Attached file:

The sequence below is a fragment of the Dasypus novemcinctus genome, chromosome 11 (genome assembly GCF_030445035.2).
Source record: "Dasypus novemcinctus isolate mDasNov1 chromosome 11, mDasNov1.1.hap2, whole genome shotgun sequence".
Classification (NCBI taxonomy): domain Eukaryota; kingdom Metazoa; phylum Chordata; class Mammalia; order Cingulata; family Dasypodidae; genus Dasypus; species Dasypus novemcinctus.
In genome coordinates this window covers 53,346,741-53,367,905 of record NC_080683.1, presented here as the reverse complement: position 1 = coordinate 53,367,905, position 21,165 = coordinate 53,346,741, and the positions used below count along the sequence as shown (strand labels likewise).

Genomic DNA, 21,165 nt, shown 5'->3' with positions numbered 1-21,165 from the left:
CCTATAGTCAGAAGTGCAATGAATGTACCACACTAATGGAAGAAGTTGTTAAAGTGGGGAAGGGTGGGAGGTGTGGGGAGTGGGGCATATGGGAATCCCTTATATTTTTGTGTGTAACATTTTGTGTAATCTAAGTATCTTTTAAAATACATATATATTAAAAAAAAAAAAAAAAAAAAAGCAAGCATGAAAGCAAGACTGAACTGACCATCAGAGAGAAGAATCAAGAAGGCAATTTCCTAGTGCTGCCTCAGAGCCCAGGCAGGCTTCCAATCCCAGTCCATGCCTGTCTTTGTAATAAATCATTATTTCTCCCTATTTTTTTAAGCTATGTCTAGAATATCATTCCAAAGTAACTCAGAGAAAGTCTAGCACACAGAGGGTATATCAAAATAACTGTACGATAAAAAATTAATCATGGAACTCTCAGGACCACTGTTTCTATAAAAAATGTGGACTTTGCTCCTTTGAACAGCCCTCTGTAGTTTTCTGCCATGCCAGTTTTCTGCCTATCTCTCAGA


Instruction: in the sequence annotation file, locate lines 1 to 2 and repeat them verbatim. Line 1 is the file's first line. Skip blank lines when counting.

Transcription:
The sequence below is a fragment of the Dasypus novemcinctus genome, chromosome 11 (genome assembly GCF_030445035.2).
Source record: "Dasypus novemcinctus isolate mDasNov1 chromosome 11, mDasNov1.1.hap2, whole genome shotgun sequence".